“You know that the liberal media elites and the Obama Democrats are hoping you will put this letter down right now and do nothing…” – Michael Steele
Steele is the former lieutenant governor of Maryland and current chairman of the Republican National Committee.
“‘Let’s play grown-up.’ When I was a child, that’s what we said when we ran out of things to do… And that’s what the GOP should do right now: play grown-up.” – Peggy Noonan
Noonan is an author and former speech writer and Special Assistant to President Ronald Reagan who currently writes for the Wall Street Journal.
Noonan: “Some… look at Judge Sotomayor and say: attack, attack, kill. A conservative activist told the New York Times, ‘We need to brand her.’ Another told me a fight is needed to excite the base. Excite the base? How about excite a moderate, or interest an independent? How about gain the attention of people who aren’t already on your side?”
Steele: “We have been on the defensive as the Democrats in Congress put partisan politics in front of the best interests of the nation, attacked our leaders with personal smears, and saturated the media with propaganda.”
One persuades by thoughtful, reasoned words; the other by fear and insinuation.
Steele: “[Obama] intends to immediately bring about ‘change’ that will stifle our fragile economy, undermine our nation’s sovereignty and create a massive new government bureaucracy.”
Noonan: “The choice for Republicans isn’t between ‘attack’ and ‘roll over’… There’s a new and fresh opportunity here for Republicans in the Senate to be serious, and, in their seriousness, to be seen and understood in a new light.
“They can step back, breathe in, and use the Sotomayor confirmation hearings to perform a public service: Find out what the future justice thinks and why she thinks it, explain what they think and why they think it, look at the two different philosophies, if that’s what they are. Don’t make it sparring, make it thinking.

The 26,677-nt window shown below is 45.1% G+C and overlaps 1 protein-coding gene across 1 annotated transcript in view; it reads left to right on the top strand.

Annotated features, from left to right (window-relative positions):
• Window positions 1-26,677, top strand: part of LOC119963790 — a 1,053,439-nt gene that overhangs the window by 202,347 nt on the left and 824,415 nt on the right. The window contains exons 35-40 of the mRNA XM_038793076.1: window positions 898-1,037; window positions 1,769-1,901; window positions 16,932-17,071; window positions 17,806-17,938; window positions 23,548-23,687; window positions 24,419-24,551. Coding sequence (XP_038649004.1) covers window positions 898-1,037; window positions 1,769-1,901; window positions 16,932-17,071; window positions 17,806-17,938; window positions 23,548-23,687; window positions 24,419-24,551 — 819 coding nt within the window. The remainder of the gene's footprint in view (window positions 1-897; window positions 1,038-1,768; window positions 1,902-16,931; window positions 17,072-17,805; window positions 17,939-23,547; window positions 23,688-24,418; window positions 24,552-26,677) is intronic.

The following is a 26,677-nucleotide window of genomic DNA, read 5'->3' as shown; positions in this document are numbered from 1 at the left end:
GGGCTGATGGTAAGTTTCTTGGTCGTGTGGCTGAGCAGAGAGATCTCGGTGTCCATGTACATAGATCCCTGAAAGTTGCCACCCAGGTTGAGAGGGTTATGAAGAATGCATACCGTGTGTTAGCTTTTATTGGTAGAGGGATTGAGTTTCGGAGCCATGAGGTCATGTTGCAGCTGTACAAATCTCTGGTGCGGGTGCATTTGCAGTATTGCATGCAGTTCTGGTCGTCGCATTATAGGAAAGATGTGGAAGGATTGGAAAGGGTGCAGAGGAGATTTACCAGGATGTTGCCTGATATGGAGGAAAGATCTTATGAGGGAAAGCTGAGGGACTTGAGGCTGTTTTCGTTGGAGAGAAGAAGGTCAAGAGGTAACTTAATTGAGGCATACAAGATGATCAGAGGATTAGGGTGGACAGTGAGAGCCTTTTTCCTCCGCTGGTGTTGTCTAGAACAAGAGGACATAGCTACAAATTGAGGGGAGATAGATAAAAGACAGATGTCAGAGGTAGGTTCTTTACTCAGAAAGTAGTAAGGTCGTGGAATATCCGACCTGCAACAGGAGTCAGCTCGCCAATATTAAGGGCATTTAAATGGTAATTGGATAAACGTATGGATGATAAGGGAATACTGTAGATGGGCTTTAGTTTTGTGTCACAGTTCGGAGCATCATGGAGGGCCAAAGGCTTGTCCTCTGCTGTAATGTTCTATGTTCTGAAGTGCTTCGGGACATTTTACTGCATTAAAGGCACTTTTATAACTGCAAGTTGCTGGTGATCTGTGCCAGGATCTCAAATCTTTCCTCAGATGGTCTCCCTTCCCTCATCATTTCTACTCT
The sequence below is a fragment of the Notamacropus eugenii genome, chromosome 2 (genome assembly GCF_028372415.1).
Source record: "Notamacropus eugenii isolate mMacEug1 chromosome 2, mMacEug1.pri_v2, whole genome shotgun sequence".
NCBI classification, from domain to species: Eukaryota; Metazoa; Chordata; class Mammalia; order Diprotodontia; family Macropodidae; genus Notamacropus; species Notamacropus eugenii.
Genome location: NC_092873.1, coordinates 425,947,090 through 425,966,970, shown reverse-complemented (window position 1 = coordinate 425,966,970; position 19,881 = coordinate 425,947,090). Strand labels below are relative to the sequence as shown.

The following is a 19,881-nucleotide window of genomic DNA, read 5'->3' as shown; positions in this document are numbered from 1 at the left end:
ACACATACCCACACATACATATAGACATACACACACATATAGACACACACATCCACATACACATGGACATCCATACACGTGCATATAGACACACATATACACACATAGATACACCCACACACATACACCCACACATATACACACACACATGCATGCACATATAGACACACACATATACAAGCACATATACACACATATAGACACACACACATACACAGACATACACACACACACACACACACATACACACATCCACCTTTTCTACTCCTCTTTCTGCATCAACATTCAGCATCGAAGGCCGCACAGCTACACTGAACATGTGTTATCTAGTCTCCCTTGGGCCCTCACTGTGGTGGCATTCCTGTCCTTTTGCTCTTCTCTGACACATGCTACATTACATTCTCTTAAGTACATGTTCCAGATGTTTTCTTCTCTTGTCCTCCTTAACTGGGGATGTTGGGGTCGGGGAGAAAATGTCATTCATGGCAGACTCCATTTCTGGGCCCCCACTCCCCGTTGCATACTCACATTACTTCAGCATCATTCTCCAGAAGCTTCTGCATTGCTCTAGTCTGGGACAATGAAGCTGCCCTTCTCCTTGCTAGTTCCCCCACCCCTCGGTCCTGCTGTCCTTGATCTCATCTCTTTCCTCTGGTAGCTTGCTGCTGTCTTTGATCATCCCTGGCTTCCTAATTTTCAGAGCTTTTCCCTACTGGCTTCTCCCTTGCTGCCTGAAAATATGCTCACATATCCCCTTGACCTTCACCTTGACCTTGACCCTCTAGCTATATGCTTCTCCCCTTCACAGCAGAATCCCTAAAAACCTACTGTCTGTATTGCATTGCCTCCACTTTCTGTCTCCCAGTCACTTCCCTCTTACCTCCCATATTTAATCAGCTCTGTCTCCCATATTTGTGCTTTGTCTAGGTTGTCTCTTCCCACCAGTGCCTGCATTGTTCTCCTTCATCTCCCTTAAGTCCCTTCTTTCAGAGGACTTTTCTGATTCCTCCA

“Don’t grill and grandstand, summon and inform. Show the respect that expresses equality and the equality that is an expression of respect. Ask and listen, get the logic, explain where you think it wrong. Fill the airwaves with thoughtful exchanges.”
While Steele “excites the base” with exaggerated bluster, Noonan inspires to action by causing us to think beyond ideological differences and face our common challenges with a common sense politics.
Peggy Noonan is a conservative whose words and thinking are clear and compelling and her latest book, Patriotic Grace –What It Is and Why We Need It Now, has too much wisdom to be ignored, not only by likely voters, but more importantly, those in Washington who wish to work for all the people, not just “the base.”
Written on the eve of the presidential election, Grace is a 2008 edition of “Common Sense,” and Noonan is Tom Paine: “We keep going through the same old motions in the bitter old ways.” But, she reassures, “We are Americans, and mean to make it better.
“By the end of the Bush era, I think this could be said: What began with love ended in dissension… the bad political behavior of the era was a denial of the sincerity and meaning of 9/11.
“Here is what that day was, in its purest form, from Michael Daly’s The Book of Mychael, which contains the best reporting to this date on the fireman’s experience in the Twin Towers.
“The stairway, Daly writes, was “’only wide enough for a single file of firefighters going up and a single file of office workers coming down… The office workers marveled at [the fireman’s] spirit… the same spirit seemed to fill the office workers…. The word Captain Jay Jonas of Ladder 6 would use to describe the prevailing emotion fit those going up and those coming down: ‘Altruism.’”
“That’s who we fail with our mischief,” Noonan writes, “our gamesmanship, our teamism, our me-ism. And we of course must turn it around.
“We should set ourselves to reclaiming, to the extent we can, a bipartisan spirit… We must try to reclaim our unity. We should leave behind bitterness and blame: they are empty wells. We must try again to be alive to what the people of our country really long for in our national life: forgiveness and grace, maturity and wisdom.
“That’s what I think people want. It’s what I want.
“Our political leaders will know our priorities only if we tell them, again and again, and if those priorities begin to show up in the polls.”
These are the priorities that showed up in the Capps Center’s 2008 Post-Election Poll:
“Work for America, not the party;” “Bring us together;” “…a spirit of reconciliation.”
“Get us back to the individualism and personal responsibility that this country was founded on.”
“Brains… hustle… leadership… courage… vision… faith… tenacity… character… sound reasoning… strength… wisdom… transparency… common sense… honesty… compassion… patience… instill trust.”
That’s what Americans want. That’s what we need. And that’s what we can achieve again.